'I am the one who rode beside you, blinking
At a dazzle of golden lights.
Tempests of music swept me: I was thinking
Of the gorgeous promise of certain nights:
Of the woman who suddenly smiled at me this day,
Smiled in a certain delicious sidelong way,
And turned, as she reached the door,
To smile once more . . .
Her hands are whiter than snow on midnight water.
Her throat is golden and full of golden laughter,
Her eyes are strange as the stealth of the moon
On a night in June . . .
She runs among whistling leaves; I hurry after;
She dances in dreams over white-waved water;
Her body is white and fragrant and cool,
Magnolia petals that float on a white-starred pool . . .
I have dreamed of her, dreaming for many nights
Of a broken music and golden lights,
Of broken webs of silver, heavily falling
Between my hands and their white desire:
And dark-leaved boughs, edged with a golden radiance,
Dipping to screen a fire . . .
I dream that I walk with her beneath high trees,
But as I lean to kiss her face,
She is blown aloft on wind, I catch at leaves,
And run in a moonless place;
And I hear a crashing of terrible rocks flung down,
And shattering trees and cracking walls,
And a net of intense white flame roars over the town,
And someone cries; and darkness falls . . .
But now she has leaned and smiled at me,
My veins are afire with music,
Her eyes have kissed me, my body is turned to light;
I shall dream to her secret heart tonight . . . '

He rises and moves away, he says no word,
He folds his evening paper and turns away;
I rush through the dark with rows of lamplit faces;
Fire bells peal, and some of us turn to listen,
And some sit motionless in their accustomed places.

Cold rain lashes the car-roof, scurries in gusts,
Streams down the windows in waves and ripples of lustre;
The lamps in the streets are distorted and strange.
Someone takes his watch from his pocket and yawns.
One peers out in the night for the place to change.

Rain . . . rain . . . rain . . . we are buried in rain,
It will rain forever, the swift wheels hiss through water,
Pale sheets of water gleam in the windy street.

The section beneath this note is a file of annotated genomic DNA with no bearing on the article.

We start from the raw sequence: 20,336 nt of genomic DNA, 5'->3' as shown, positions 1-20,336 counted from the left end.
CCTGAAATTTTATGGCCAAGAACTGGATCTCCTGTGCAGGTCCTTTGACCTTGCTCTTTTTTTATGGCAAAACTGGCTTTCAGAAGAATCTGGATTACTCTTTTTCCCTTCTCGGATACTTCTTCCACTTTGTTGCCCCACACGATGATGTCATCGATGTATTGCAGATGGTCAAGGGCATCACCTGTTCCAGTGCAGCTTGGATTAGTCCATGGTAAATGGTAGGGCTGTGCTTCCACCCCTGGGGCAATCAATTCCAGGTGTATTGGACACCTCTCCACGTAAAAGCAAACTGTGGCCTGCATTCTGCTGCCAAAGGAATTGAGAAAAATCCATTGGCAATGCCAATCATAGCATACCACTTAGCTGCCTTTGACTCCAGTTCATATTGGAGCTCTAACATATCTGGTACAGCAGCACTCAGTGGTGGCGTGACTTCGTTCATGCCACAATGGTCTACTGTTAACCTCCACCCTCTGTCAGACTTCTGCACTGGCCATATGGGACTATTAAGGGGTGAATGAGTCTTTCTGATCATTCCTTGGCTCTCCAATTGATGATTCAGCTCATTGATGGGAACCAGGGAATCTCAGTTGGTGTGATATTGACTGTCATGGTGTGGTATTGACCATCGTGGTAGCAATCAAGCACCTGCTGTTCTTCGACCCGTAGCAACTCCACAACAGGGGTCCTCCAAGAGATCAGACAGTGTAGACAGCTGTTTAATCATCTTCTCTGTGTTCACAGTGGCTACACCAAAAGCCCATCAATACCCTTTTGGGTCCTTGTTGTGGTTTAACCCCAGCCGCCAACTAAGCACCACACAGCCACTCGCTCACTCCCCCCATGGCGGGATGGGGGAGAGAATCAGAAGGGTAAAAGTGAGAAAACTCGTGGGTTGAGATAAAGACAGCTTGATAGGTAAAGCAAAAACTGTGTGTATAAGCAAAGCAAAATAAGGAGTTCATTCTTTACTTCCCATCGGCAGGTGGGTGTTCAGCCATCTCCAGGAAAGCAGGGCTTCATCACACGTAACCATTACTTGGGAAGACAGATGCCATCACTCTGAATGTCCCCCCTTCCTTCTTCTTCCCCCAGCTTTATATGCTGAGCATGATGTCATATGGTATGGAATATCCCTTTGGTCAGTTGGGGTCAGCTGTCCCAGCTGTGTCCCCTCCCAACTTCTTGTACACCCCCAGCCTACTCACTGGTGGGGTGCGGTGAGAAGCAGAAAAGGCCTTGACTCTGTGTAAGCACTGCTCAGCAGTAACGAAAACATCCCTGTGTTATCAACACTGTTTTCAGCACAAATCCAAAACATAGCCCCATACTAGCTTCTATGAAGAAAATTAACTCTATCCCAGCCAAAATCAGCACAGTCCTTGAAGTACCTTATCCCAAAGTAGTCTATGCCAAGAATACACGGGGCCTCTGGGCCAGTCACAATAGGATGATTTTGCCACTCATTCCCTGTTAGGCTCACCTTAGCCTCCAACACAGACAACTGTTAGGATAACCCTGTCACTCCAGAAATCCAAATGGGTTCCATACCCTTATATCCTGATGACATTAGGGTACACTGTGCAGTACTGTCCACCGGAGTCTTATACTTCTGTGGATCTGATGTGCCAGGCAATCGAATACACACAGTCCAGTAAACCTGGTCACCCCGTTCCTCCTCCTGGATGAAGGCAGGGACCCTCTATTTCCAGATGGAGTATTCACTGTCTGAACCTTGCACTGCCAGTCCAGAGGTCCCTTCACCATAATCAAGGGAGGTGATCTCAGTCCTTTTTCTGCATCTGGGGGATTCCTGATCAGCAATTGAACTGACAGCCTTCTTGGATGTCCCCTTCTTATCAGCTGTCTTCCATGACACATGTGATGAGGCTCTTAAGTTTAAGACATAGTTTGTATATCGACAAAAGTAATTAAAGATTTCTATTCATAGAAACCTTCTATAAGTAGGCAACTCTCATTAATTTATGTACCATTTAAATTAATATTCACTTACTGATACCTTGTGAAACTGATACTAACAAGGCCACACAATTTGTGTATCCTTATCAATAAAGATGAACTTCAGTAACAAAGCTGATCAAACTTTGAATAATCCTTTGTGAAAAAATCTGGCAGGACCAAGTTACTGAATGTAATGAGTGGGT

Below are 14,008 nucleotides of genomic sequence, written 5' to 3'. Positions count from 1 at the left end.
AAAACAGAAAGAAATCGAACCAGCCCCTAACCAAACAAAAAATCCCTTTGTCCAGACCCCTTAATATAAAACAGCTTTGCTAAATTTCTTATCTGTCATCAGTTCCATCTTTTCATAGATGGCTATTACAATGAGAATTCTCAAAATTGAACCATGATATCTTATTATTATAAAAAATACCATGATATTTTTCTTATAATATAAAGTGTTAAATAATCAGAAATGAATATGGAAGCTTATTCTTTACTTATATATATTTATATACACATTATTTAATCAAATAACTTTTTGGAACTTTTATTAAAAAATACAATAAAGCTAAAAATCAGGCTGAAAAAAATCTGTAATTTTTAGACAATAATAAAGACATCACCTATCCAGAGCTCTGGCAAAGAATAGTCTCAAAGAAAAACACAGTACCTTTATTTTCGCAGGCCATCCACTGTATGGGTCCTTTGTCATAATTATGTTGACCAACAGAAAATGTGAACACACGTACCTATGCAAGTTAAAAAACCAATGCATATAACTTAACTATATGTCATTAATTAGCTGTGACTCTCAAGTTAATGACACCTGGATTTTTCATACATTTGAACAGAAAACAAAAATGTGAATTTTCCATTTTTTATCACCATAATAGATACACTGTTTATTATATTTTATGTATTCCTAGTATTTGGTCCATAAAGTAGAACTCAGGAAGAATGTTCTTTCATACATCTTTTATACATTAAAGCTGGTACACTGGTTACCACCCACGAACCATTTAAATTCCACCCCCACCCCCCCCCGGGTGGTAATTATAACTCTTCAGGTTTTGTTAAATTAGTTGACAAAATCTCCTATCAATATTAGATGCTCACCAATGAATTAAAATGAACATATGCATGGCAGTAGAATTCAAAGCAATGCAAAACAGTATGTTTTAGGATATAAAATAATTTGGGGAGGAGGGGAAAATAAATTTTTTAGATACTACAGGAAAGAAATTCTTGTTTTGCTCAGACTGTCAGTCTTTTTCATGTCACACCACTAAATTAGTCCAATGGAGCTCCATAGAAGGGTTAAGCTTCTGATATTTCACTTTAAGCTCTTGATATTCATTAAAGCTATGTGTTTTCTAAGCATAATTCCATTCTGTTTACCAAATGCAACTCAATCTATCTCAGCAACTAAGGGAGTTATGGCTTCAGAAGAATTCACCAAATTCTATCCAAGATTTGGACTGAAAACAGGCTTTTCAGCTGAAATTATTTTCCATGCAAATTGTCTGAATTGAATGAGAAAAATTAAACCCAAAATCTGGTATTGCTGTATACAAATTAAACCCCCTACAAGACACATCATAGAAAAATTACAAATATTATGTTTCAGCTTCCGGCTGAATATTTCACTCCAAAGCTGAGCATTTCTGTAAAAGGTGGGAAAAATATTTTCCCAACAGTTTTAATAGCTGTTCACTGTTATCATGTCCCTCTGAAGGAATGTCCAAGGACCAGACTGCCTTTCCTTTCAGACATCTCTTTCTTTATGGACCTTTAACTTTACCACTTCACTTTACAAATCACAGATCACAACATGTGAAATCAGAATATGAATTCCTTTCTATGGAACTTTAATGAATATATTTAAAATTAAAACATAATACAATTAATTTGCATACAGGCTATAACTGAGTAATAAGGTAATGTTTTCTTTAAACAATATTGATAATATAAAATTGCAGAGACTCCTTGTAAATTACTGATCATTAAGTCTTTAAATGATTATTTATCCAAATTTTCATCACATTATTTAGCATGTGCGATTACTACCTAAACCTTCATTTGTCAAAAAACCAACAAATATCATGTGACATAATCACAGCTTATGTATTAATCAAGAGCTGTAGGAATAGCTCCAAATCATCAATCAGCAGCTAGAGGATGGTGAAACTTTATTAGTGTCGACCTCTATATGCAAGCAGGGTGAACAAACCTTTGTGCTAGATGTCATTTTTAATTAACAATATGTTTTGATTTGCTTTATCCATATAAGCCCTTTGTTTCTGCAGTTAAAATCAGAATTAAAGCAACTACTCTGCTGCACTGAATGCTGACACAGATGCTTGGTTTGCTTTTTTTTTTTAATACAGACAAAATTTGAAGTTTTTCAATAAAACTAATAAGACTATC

The pealing of bells is lost in a drive of rain-drops.
Remote and hurried the great bells beat.

'I am the one whom life so shrewdly betrayed,
Misfortune dogs me, it always hunted me down.
And to-day the woman I love lies dead.
I gave her roses, a ring with opals;
These hands have touched her head.

'I bound her to me in all soft ways,
I bound her to me in a net of days,
Yet now she has gone in silence and said no word.
How can we face these dazzling things, I ask you?
There is no use: we cry: and are not heard.

'They cover a body with roses . . . I shall not see it . . .
Must one return to the lifeless walls of a city
Whose soul is charred by fire? . . . '
His eyes are closed, his lips press tightly together.
Wheels hiss beneath us. He yields us our desire.

'No, do not stare so-he is weak with grief,
He cannot face you, he turns his eyes aside;
He is confused with pain.
I suffered this. I know. It was long ago . . .
He closes his eyes and drowns in death again.'

The wind hurls blows at the rain-starred glistening windows,
The wind shrills down from the half-seen walls.
We flow on the mournful wind in a dream of dying;
And at last a silence falls.

poem by Report problemRelated quotes
Added by Poetry Lover
Comment! | Vote! | Copy!

Share

The House Of Dust: Part 01: 06: Over the darkened city, the city of towers

Over the darkened city, the city of towers,
The city of a thousand gates,
Over the gleaming terraced roofs, the huddled towers,
Over a somnolent whisper of loves and hates,
The slow wind flows, drearily streams and falls,
With a mournful sound down rain-dark walls.
On one side purples the lustrous dusk of the sea,
And dreams in white at the city's feet;
On one side sleep the plains, with heaped-up hills.
Oaks and beeches whisper in rings about it.
Above the trees are towers where dread bells beat.

The fisherman draws his streaming net from the sea
And sails toward the far-off city, that seems
Like one vague tower.
The dark bow plunges to foam on blue-black waves,
And shrill rain seethes like a ghostly music about him
In a quiet shower.

Rain with a shrill sings on the lapsing waves;
Rain thrills over the roofs again;
Like a shadow of shifting silver it crosses the city;
The lamps in the streets are streamed with rain;
And sparrows complain beneath deep eaves,
And among whirled leaves